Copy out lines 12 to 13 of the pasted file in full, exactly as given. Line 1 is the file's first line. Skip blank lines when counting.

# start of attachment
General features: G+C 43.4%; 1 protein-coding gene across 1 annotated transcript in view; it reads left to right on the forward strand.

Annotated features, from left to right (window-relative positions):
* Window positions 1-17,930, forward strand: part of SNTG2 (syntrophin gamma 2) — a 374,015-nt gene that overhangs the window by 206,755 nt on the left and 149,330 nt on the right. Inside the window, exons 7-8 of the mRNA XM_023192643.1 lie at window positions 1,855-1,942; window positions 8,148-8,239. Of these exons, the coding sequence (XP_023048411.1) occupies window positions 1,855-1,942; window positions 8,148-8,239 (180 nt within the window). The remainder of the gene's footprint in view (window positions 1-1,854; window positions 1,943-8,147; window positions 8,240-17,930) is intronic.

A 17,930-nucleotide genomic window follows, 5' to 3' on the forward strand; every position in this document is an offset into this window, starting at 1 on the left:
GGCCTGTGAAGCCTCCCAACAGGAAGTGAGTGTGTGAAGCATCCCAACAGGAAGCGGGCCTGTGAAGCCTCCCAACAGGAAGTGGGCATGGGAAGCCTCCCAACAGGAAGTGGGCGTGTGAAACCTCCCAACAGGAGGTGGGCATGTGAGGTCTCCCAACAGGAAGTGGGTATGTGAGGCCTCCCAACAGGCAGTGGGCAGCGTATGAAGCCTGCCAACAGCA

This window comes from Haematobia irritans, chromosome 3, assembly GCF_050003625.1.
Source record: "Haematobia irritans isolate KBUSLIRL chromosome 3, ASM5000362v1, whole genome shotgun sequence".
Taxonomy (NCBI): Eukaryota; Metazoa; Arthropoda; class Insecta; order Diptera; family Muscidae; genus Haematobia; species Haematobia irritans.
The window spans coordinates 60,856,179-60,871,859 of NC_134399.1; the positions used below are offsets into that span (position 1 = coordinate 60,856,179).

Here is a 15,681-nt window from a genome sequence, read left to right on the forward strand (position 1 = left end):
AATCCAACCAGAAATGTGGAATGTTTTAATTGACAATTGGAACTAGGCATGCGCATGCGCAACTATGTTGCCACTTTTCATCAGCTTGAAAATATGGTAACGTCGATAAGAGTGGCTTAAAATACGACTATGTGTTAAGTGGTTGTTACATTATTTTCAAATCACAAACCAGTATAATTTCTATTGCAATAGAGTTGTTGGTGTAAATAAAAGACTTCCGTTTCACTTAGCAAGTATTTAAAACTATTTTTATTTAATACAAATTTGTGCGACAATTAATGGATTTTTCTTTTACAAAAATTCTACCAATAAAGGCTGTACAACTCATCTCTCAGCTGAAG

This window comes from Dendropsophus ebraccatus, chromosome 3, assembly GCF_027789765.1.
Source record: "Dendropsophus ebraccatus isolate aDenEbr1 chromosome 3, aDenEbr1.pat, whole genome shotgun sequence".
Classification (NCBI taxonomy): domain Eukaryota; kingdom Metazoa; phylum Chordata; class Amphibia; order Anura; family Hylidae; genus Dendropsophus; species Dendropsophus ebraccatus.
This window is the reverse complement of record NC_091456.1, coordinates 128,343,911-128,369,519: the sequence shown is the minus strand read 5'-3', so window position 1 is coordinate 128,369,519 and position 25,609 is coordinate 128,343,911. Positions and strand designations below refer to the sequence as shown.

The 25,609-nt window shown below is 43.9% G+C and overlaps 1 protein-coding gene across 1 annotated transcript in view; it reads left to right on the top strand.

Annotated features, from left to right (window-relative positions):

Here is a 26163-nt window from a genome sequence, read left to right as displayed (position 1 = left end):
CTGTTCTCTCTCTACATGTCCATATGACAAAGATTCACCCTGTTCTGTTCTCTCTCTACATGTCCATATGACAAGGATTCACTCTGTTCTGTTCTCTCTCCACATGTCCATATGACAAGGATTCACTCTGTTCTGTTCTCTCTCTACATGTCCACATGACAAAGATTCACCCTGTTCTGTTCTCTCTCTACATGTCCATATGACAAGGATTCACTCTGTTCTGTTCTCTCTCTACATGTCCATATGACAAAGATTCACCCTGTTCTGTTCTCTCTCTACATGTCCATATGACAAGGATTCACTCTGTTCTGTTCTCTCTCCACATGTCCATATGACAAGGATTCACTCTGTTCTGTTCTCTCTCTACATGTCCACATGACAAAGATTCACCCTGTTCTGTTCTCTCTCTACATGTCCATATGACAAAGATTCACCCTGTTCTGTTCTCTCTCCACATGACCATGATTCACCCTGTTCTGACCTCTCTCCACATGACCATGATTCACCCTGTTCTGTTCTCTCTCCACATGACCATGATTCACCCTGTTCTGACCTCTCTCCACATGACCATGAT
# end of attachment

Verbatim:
This window comes from Dendropsophus ebraccatus, chromosome 3, assembly GCF_027789765.1.
Source record: "Dendropsophus ebraccatus isolate aDenEbr1 chromosome 3, aDenEbr1.pat, whole genome shotgun sequence".